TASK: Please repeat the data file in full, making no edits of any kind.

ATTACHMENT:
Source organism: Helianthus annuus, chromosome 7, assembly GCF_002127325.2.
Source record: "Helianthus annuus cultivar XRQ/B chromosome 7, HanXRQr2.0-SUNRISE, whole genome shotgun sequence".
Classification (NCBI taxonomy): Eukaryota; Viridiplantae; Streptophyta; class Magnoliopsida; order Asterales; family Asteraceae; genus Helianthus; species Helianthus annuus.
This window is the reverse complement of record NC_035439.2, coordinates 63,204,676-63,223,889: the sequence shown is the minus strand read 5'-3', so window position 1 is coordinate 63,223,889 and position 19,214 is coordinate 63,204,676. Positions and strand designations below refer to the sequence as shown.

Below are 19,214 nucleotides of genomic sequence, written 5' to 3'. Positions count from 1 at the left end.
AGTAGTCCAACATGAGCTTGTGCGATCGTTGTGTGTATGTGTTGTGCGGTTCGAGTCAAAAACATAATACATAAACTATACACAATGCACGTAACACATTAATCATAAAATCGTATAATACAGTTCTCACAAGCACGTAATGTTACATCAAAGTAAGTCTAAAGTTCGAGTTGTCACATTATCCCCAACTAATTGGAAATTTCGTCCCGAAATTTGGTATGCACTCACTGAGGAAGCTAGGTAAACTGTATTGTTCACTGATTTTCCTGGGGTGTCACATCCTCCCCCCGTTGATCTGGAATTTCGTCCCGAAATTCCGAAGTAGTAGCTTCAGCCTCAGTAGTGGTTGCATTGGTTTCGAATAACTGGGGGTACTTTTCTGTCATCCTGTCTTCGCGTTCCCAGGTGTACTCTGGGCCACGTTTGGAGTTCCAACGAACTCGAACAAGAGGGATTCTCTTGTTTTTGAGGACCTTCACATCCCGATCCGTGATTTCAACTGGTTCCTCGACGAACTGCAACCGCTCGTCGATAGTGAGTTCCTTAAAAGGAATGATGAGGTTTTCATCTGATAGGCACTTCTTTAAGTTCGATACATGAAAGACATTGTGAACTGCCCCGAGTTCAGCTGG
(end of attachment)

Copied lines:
Source organism: Helianthus annuus, chromosome 7, assembly GCF_002127325.2.
Source record: "Helianthus annuus cultivar XRQ/B chromosome 7, HanXRQr2.0-SUNRISE, whole genome shotgun sequence".
Classification (NCBI taxonomy): Eukaryota; Viridiplantae; Streptophyta; class Magnoliopsida; order Asterales; family Asteraceae; genus Helianthus; species Helianthus annuus.
This window is the reverse complement of record NC_035439.2, coordinates 63,204,676-63,223,889: the sequence shown is the minus strand read 5'-3', so window position 1 is coordinate 63,223,889 and position 19,214 is coordinate 63,204,676. Positions and strand designations below refer to the sequence as shown.

Below are 19,214 nucleotides of genomic sequence, written 5' to 3'. Positions count from 1 at the left end.
AGTAGTCCAACATGAGCTTGTGCGATCGTTGTGTGTATGTGTTGTGCGGTTCGAGTCAAAAACATAATACATAAACTATACACAATGCACGTAACACATTAATCATAAAATCGTATAATACAGTTCTCACAAGCACGTAATGTTACATCAAAGTAAGTCTAAAGTTCGAGTTGTCACATTATCCCCAACTAATTGGAAATTTCGTCCCGAAATTTGGTATGCACTCACTGAGGAAGCTAGGTAAACTGTATTGTTCACTGATTTTCCTGGGGTGTCACATCCTCCCCCCGTTGATCTGGAATTTCGTCCCGAAATTCCGAAGTAGTAGCTTCAGCCTCAGTAGTGGTTGCATTGGTTTCGAATAACTGGGGGTACTTTTCTGTCATCCTGTCTTCGCGTTCCCAGGTGTACTCTGGGCCACGTTTGGAGTTCCAACGAACTCGAACAAGAGGGATTCTCTTGTTTTTGAGGACCTTCACATCCCGATCCGTGATTTCAACTGGTTCCTCGACGAACTGCAACCGCTCGTCGATAGTGAGTTCCTTAAAAGGAATGATGAGGTTTTCATCTGATAGGCACTTCTTTAAGTTCGATACATGAAAGACATTGTGAACTGCCCCGAGTTCAGCTGG